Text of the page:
Lovett Fort-Whiteman (1889-1939)

Lovett Fort-Whiteman
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Lovett Huey Fort-Whiteman was an American political and civil rights activist and member of the Communist International. He is regarded as the first American-born Black Communist and the first African American to attend a Comintern training school in the Soviet Union. Fort-Whiteman organized the Communist Party-affiliated American Negro Labor Congress and was labeled by Time magazine as “the reddest of the Blacks.”

Fort-Whiteman was born in Dallas, Texas, in December of 1889 to Moses Whiteman, an ex-slave, and Elizabeth Fort. The couple had two children, Lovett and his younger sister, Hazel. Fort-Whiteman attended Booker T. Washington High School in Dallas. After graduating from high school, Fort-Whiteman attended Tuskegee Institute in Alabama and after graduating, studied medicine at Meharry Medical College in Nashville, Tennessee. He did not complete his studies. By 1910, he moved with his widowed mother and sister to Harlem, New York.

Soon after arriving in Harlem, Fort-Whiteman moved to the Yucatán peninsula in Mexico and worked as an accounting clerk. Inspired by the Mexican Revolution, Fort-Whiteman joined the anarcho-syndicalist Casa del Obrero Mundial (House of the World Worker or COM). After the COM was abolished, Fort-Whiteman left Mexico, eventually reaching Montreal, Canada, where he discreetly made his way back to New York City.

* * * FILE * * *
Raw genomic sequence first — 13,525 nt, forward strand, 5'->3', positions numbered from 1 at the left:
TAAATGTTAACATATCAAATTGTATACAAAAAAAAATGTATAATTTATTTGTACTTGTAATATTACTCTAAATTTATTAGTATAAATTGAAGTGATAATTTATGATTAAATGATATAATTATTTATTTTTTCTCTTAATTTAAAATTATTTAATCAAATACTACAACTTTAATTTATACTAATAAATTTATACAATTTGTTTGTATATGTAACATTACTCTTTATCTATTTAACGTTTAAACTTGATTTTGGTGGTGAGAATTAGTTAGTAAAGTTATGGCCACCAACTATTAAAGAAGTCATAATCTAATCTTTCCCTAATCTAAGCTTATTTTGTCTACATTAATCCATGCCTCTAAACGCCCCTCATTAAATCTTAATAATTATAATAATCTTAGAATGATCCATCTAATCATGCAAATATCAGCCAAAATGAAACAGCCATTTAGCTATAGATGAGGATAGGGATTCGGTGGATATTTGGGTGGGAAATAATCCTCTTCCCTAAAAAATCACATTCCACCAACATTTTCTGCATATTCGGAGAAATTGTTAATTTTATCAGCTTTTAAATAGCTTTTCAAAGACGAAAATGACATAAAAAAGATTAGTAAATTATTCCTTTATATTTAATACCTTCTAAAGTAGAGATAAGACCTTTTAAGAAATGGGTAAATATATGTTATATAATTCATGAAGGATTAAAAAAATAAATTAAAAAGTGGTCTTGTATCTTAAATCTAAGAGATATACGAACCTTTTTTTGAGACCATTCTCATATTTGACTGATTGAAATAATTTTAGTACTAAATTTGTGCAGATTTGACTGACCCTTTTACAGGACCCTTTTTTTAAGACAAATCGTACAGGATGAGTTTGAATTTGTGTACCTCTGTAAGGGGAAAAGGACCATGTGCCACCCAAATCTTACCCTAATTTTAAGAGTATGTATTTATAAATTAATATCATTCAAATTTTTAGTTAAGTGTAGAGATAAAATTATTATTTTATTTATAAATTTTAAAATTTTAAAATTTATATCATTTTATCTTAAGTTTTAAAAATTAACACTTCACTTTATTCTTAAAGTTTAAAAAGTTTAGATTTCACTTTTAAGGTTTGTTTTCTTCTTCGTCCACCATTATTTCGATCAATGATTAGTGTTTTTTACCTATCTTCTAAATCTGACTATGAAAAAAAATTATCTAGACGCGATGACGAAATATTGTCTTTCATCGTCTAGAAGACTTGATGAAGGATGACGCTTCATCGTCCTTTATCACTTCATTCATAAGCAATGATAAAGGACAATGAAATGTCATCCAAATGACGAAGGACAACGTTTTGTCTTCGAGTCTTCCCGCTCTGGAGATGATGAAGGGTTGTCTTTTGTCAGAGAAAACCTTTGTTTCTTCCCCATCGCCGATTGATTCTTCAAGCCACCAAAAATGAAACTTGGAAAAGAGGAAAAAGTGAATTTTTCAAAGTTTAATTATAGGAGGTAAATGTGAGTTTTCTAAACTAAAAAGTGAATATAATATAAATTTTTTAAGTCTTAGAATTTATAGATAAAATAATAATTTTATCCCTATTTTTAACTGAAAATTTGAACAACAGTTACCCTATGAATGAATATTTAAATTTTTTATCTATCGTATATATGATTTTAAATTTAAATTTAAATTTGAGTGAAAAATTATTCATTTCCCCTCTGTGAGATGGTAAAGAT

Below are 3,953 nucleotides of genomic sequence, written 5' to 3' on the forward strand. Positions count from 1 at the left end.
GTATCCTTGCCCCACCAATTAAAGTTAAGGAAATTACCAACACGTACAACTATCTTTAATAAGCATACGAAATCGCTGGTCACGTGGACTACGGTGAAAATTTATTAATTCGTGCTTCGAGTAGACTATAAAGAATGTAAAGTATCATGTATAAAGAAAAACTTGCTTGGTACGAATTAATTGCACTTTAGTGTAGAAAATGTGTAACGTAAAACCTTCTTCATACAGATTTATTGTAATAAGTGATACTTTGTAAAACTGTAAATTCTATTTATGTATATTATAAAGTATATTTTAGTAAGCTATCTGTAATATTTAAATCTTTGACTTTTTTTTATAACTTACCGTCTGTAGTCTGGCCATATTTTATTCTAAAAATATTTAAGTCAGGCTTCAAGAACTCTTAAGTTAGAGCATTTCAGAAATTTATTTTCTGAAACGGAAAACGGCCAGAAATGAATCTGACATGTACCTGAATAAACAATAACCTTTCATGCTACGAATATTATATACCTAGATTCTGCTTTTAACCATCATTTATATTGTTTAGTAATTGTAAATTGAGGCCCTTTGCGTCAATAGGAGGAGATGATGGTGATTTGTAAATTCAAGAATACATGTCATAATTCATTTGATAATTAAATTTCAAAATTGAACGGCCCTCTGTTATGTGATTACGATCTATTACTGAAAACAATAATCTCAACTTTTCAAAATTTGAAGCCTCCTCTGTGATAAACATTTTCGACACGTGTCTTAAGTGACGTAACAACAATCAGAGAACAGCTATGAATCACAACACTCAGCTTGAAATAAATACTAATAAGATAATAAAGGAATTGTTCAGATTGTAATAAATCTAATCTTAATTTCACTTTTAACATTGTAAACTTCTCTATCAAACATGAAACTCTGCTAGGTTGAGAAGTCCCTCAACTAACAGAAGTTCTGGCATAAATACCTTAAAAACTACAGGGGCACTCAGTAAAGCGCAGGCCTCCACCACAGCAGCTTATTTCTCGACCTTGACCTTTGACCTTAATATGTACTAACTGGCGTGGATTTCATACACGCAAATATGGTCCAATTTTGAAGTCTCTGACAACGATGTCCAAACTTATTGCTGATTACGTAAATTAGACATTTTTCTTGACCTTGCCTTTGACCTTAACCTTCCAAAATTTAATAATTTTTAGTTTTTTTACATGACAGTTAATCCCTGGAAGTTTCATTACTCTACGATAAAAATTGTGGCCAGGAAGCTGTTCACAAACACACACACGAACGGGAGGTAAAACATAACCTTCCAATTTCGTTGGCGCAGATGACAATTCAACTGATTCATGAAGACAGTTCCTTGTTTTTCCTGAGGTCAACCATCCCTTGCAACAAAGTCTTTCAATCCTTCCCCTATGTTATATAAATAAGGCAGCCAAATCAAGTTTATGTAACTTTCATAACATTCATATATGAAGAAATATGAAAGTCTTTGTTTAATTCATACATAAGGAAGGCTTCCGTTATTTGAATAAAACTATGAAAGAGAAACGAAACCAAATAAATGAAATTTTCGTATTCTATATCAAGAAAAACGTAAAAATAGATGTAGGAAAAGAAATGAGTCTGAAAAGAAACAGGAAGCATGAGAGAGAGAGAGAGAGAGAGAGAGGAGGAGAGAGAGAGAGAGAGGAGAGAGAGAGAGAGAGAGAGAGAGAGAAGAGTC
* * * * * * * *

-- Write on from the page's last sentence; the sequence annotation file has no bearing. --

In New York, Fort-Whiteman became affiliated with socialists A. Philip Randolph and Chandler Owen. He enrolled at the Rand School of Social Science, operated by the Socialist Party of America, and joined the socialist party. In 1919, Fort-Whiteman joined the Communist Labor Party of America and was jailed for explicitly advocating “resistance to the United States,” a violation of the Espionage Act.

In 1924, Fort-Whiteman, now a member of the Workers Party of America (WPA), was one of 250 delegates to the “Negro Sanhedrin,” a convention focused on the needs of the black working class in Chicago, Illinois. Afterward, he traveled to Moscow, USSR, to attend the Third International. While in Moscow, Fort-Whiteman attended the Communist University of Toilers of the East (KUTV) and married a Russian woman. Upon his return to the United States in 1925, Fort-Whiteman established the American Negro Labor Congress (ANLC), replacing the African Blood Brotherhood as the official Black communist organization in the US.

In 1928, due to philosophical differences over Communist policy for recruiting African Americans in the South, Fort-Whiteman lost his ANLC leadership position and was ordered to remain in Moscow. By 1933, Fort-Whiteman asked to return to the United States but was denied. In 1935, Fort-Whiteman was the subject of an investigation by the Comintern, the worldwide leadership organization for Communist Parties. He was accused of “misleading some of the Negro comrades” and, worse, for being a “Trotskyist.” On July 1, 1937, the Soviet government tried him and sentenced him to five years in internal exile for “anti-Soviet agitation.” Fort-Whiteman was transferred to Sevostlag Prison Labor Camp in northeastern Siberia, where he died on January 13, 1939, at the age of 49.